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Thread: Martin Handcraft Tenor

  1. #21

    Default Re: Martin Handcraft Tenor

    Quote Originally Posted by Tharruff View Post

    @ Jaye....unless the airplane was complately buffed off during the relacquer.

    @ Alley Cat...I'll try to take a closer look at the tone holes later today and post a reply.

    Tharruff, Your airplane hasn't flown away ! It can be clearly seen on your 'photo of the bell. It's not caught in the searchlight beam, where you might expect it to be, but quite low down having just taken off.



    Bruce Bailey's post No.20 says everything anyone will ever need to know about tone hole corrosion. If it is the "ticking time bomb" that one deservedly well respected, but slightly mischievous, forum member once described it as being it may take some hundreds of years, if not longer, before the ticking stops.

    I once took my Comm I with me for comparison with a very highly regarded, two year old, top make sax that was for sale and had once belonged to professional player Andy Sheppard. At the end of a couple of hours playing both horns in the seller's living room we both had to admit that the Martin was, as the seller put it, "a far better saxophone". I came home with my cash. Tharruff, as others have already said, I don't think you'll be disappointed with your Martin once it's been restored.

  2. #22

    Join Date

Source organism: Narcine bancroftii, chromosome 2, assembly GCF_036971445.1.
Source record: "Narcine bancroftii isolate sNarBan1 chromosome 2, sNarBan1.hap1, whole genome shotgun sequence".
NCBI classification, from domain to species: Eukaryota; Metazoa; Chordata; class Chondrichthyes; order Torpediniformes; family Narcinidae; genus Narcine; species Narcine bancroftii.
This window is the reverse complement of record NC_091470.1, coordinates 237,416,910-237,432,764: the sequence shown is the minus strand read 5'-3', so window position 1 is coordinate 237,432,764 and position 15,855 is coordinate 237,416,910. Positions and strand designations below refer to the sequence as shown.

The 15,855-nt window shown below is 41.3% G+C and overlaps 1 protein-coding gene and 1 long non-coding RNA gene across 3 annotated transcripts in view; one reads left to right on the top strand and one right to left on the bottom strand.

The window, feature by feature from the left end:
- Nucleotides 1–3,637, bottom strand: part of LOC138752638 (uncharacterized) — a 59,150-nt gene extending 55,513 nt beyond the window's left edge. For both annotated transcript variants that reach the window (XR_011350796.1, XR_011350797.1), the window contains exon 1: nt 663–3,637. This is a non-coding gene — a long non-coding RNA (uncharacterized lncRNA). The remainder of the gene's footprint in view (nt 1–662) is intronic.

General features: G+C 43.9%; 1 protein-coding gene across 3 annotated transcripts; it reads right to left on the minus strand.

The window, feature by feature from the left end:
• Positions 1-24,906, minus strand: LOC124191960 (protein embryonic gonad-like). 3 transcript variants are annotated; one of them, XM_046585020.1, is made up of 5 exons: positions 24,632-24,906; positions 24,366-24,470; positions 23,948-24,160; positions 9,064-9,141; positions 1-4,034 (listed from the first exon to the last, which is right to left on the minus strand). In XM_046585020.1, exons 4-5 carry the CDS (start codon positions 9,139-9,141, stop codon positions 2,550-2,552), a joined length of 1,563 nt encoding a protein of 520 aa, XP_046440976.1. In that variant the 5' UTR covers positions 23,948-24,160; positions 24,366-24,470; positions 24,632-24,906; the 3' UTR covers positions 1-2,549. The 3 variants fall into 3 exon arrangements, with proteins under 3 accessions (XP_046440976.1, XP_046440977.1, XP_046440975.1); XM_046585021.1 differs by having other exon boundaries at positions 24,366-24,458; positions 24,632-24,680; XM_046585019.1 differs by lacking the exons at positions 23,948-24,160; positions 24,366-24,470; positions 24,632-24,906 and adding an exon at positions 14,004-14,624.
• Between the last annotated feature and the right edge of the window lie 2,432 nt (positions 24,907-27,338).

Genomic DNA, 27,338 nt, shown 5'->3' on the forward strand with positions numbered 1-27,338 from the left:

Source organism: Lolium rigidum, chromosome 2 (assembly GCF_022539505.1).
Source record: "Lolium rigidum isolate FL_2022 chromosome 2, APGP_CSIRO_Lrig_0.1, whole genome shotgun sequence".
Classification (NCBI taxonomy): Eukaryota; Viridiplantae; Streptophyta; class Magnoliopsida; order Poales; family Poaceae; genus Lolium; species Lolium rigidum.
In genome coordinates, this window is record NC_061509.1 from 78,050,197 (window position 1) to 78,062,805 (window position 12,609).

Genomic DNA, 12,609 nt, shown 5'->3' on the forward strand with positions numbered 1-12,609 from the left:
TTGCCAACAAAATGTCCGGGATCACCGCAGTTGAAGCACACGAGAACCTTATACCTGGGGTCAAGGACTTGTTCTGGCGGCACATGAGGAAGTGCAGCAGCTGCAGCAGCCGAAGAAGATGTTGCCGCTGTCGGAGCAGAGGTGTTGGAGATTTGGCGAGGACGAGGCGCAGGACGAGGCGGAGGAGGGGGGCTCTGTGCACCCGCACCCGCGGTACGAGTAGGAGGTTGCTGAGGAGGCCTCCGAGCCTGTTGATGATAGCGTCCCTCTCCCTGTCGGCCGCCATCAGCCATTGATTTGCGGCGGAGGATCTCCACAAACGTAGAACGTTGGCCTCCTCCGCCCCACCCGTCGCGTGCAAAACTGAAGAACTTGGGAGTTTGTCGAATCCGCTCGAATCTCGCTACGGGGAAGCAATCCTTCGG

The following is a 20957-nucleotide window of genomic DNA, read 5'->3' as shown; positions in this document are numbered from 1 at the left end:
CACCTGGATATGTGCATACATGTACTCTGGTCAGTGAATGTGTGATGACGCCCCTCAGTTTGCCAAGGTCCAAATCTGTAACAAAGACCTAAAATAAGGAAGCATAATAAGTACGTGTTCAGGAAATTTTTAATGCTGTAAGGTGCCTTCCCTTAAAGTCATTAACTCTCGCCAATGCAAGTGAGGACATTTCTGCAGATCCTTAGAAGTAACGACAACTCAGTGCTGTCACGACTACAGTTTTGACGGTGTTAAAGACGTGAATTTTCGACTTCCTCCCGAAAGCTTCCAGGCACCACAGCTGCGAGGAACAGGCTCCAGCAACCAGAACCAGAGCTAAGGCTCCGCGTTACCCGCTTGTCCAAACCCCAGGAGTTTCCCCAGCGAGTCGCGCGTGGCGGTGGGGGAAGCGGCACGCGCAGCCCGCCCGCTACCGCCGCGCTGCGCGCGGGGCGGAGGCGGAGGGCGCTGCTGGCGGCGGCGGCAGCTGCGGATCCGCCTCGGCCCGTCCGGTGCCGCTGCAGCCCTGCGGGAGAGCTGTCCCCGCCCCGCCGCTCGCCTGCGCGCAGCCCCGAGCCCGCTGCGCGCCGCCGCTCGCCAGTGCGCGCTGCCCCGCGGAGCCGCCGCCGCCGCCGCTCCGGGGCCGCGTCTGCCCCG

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    Default Re: Martin Handcraft Tenor

    Alley Cat...cool...thanks for posting the clearer photo showing the location of the plane...I do see it now, but I was looking for it up very much higher on the bell before.

  3. #23
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    Jorns Bergenson's Avatar
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    Default Re: Martin Handcraft Tenor

    Coming in late to the game here...

    First, I absolutely love the patina on Tharruff's horn! That shot shows that the RH pinky keys are angled and that the F# trill has a pearl instead of a spoon-shaped touch. Those are features on the later Handcrafts. To me, it looks like a Comm I.

    Quote Originally Posted by bruce bailey View Post
    The Standard was actually much closer to the Indiana model.
    I agree. My take is that the Handcraft Standard was the precursor to the Indiana. The Standard had some of the simple keywork normally found on Martin stencils of the day. Advertisements from the 1930's show that the Standard was being marketed as an intermediate model, a second-line instrument.
    Jorns Bergenson - Raised in the great nation of Texas. Folks call me "JB".

  4. #24
    Distinguished SOTW Member Thomsax's Avatar
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    Default Re: Martin Handcraft Tenor

    I mixed up. My Martin HC #128 XXX engraving just says "Martin Handcraft" and nothing more. No searchligt engraving. My HC tenor has:
    - adjustable thumbrest.
    - no "o-ring" octave key.
    - solid nickelsilver keys.

    ......

    So what kind of Handcraft is this?

    Some pictures:

    http://s297.photobucket.com/albums/m...=hctumstod.jpg
    http://s297.photobucket.com/albums/m...hcsidklaff.jpg
    http://s297.photobucket.com/albums/m...ent%3Dhcpk.jpg
    http://s297.photobucket.com/albums/m...%3Dhcnacke.jpg
    http://s297.photobucket.com/albums/m...klaffskydd.jpg
    http://s297.photobucket.com/albums/m...3Dhcgravyr.jpg
    http://s297.photobucket.com/albums/m...Dhccluster.jpg

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